FOXBOROUGH, Mass. — The silence coming out of Gillette Stadium these days is deafening.

The New England Patriots will travel to Indianapolis to play the Colts in the most anticipated Sunday Night Football game of all time. Really. All time.

After all, it was the virtuous Colts who called out the Patriots for using underinflated footballs in January’s AFC championship game – jump-starting Deflategate and all that followed, including the vilification of Tom Brady.

People around the country want to see the Colts slap some comeuppance on the Patriots, who this year have bullied and beaten four NFL teams by averaging 37.3 points per game.

New England fans, on the other hand, want the Patriots to continue their scorched-earth campaign and roll up about a kazillion points against the Colts.

There is no gray area. You’re either for the Patriots. Or you’re against them.

The fans in Indianapolis are certainly ramping things up. They plan on renting a blimp to fly over Lucas Oil Stadium challenging Brady to “Deflate This.”

Funny, considering the roof might be closed Sunday night.

Anyway, the Patriots aren’t biting.

From Bill Belichick and Brady to linebacker Rob Ninkovich and offensive lineman Ryan Wendell, the Patriots don’t care – or say they don’t care – about any of the stuff swirling around the game.

In his Wednesday morning news conference, Belichick was asked if anyone had talked to him in the grocery store and asked him “to kick Indy’s butt.”

“I haven’t been to the grocery store in a couple years,” Belichick deadpanned.

Surely, he was asked, your friends and family have talked to you about what this game is about, right?

“I mean, look, it’s the same questions every week,” said Belichick. “We’re getting ready to play a game on Sunday. We’re going to do the best we can to prepare for it and be ready to go, and perform well on Sunday night. That’s what we do.”

The Colts are doing the same. Coach Chuck Pagano said in his conference call that the “game is big because it’s the next game.”

He’s not dumb. The Colts don’t want to get the Patriots any more riled up than they already are – even if the Patriots won’t admit they are.

Brady spoke to the media for 4 minutes and 2 seconds Wednesday, and every question had a Deflategate angle.

Brady ducked and dodged. Asked if he had any extra motivation for the Colts, he said, “I’m always pretty motivated.” One reporter asked him if there was “any human part” in him that wanted the game a little more.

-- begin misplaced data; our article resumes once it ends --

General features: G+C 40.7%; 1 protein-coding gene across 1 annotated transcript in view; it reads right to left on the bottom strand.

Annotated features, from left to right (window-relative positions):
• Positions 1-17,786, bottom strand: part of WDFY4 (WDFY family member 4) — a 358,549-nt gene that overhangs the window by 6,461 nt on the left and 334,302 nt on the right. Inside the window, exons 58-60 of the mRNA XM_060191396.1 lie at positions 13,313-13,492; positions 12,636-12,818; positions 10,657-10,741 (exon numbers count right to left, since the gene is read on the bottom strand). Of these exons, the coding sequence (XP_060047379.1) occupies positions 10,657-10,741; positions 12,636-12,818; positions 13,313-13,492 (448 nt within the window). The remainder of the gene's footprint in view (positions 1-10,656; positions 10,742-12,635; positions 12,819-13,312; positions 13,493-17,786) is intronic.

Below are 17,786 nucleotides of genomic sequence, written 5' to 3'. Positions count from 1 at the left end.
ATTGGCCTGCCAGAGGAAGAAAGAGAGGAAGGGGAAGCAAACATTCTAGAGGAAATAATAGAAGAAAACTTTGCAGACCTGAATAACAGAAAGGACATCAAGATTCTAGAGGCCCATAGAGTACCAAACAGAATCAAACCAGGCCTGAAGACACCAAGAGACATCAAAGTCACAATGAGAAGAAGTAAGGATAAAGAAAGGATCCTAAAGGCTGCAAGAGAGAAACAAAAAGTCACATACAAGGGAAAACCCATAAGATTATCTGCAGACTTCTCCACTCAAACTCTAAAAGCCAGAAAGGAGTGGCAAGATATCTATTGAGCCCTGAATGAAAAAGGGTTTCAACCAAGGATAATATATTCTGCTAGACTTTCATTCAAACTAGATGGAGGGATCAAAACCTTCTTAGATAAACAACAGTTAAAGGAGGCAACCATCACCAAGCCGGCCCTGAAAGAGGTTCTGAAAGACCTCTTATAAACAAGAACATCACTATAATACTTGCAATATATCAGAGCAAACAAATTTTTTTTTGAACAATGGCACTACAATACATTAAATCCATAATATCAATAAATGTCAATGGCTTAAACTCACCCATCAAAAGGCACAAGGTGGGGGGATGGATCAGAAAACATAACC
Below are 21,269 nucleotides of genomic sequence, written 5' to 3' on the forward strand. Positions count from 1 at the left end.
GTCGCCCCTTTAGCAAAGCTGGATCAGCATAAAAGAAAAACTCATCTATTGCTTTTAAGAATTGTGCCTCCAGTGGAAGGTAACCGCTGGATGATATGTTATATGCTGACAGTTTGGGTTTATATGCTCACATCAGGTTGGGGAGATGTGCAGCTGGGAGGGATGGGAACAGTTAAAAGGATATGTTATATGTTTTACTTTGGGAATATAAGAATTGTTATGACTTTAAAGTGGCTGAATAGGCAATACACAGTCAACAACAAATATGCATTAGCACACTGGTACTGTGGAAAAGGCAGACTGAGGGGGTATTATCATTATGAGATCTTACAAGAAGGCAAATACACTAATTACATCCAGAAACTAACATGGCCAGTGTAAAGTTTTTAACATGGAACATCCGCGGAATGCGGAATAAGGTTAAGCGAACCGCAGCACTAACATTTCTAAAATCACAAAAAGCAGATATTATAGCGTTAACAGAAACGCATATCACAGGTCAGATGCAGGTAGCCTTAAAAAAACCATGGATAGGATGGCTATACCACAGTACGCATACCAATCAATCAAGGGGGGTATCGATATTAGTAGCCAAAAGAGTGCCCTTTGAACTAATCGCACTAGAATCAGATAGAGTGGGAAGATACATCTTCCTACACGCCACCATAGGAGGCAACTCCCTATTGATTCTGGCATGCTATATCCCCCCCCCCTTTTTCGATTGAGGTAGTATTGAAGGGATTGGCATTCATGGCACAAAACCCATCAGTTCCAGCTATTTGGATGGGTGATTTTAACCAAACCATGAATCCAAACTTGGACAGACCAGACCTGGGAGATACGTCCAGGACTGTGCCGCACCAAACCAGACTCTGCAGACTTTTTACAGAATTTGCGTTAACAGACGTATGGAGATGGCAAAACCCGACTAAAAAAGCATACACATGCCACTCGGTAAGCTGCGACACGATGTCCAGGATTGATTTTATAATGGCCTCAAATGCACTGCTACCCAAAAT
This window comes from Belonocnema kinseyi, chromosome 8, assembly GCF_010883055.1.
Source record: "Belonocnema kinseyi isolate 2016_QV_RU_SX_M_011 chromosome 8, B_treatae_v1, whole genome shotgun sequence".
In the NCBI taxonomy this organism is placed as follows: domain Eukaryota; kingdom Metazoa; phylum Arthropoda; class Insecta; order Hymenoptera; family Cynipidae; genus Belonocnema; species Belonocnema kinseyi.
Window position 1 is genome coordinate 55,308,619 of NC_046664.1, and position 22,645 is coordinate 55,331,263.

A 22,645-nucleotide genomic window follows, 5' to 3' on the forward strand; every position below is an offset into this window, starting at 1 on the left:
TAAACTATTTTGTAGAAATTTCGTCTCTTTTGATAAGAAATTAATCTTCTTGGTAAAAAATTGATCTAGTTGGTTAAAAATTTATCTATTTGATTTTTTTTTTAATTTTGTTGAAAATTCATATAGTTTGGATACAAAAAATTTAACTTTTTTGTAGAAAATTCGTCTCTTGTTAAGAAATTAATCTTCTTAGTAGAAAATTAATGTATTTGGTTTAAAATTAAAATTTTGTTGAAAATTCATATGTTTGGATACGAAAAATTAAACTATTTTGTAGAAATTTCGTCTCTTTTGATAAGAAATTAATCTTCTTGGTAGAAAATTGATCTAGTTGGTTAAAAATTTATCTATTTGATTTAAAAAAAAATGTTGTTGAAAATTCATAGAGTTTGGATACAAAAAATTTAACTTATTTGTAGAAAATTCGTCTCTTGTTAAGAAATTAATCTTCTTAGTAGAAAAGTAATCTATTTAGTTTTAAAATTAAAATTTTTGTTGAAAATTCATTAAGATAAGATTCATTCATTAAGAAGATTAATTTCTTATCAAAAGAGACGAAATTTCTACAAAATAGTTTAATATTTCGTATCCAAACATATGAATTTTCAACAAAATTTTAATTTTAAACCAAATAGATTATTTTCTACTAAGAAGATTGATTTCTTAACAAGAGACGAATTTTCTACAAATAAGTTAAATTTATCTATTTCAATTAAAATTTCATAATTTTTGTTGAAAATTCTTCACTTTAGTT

“I’m a human,” said Brady, drawing a laugh. “There’s no doubt. I’m definitely human.”

Translation: Yes, I know every single thing the Colts did and said, and I will make them pay.

Brady is having perhaps his best season, which at 38 years of age is remarkable. He has completed 116 of his 160 passes (72.5 percent) to 12 different receivers for 1,387 yards and 11 touchdowns without an interception.

Facing a Colts pass defense that ranks 28th among the 32 NFL teams must have him salivating. The Colts give up an average of 286.8 passing yards per game. The Patriots’ passing offense is ranked first, averaging 331.1 yards per game. New England has bludgeoned the Colts the last three times they’ve played by an average of 23 points.

But no one in the Patriots’ locker room will admit that there is any extra incentive in beating the Colts.

This game is all about business, not Deflategate, not settling personal scores.

Wendell said the Colts’ front seven presents enough of a challenge.

“It’s going to take all our effort just focusing on them,” he said. “You don’t have to block anything out when you’re focusing on what your job is.”

Ninkovich has been around here long enough to know the drill. No matter what’s swirling around the airwaves or being written in the newspapers, he has a job to do.

“It’s really just understanding that nothing is going to help you outside of this building other than preparing well and putting in the work,” he said. “We have to understand that the harder we work here and the more time we put in here, the better we’ll be Sunday.”

So go ahead, ask the questions. You’re going to get the same non-answers every time. The Patriots are single-minded on this topic.

“If other people bring it up, it’s nothing I can control,” said offensive tackle Sebastian Vollmer. “It’s nothing that helps me for this game.”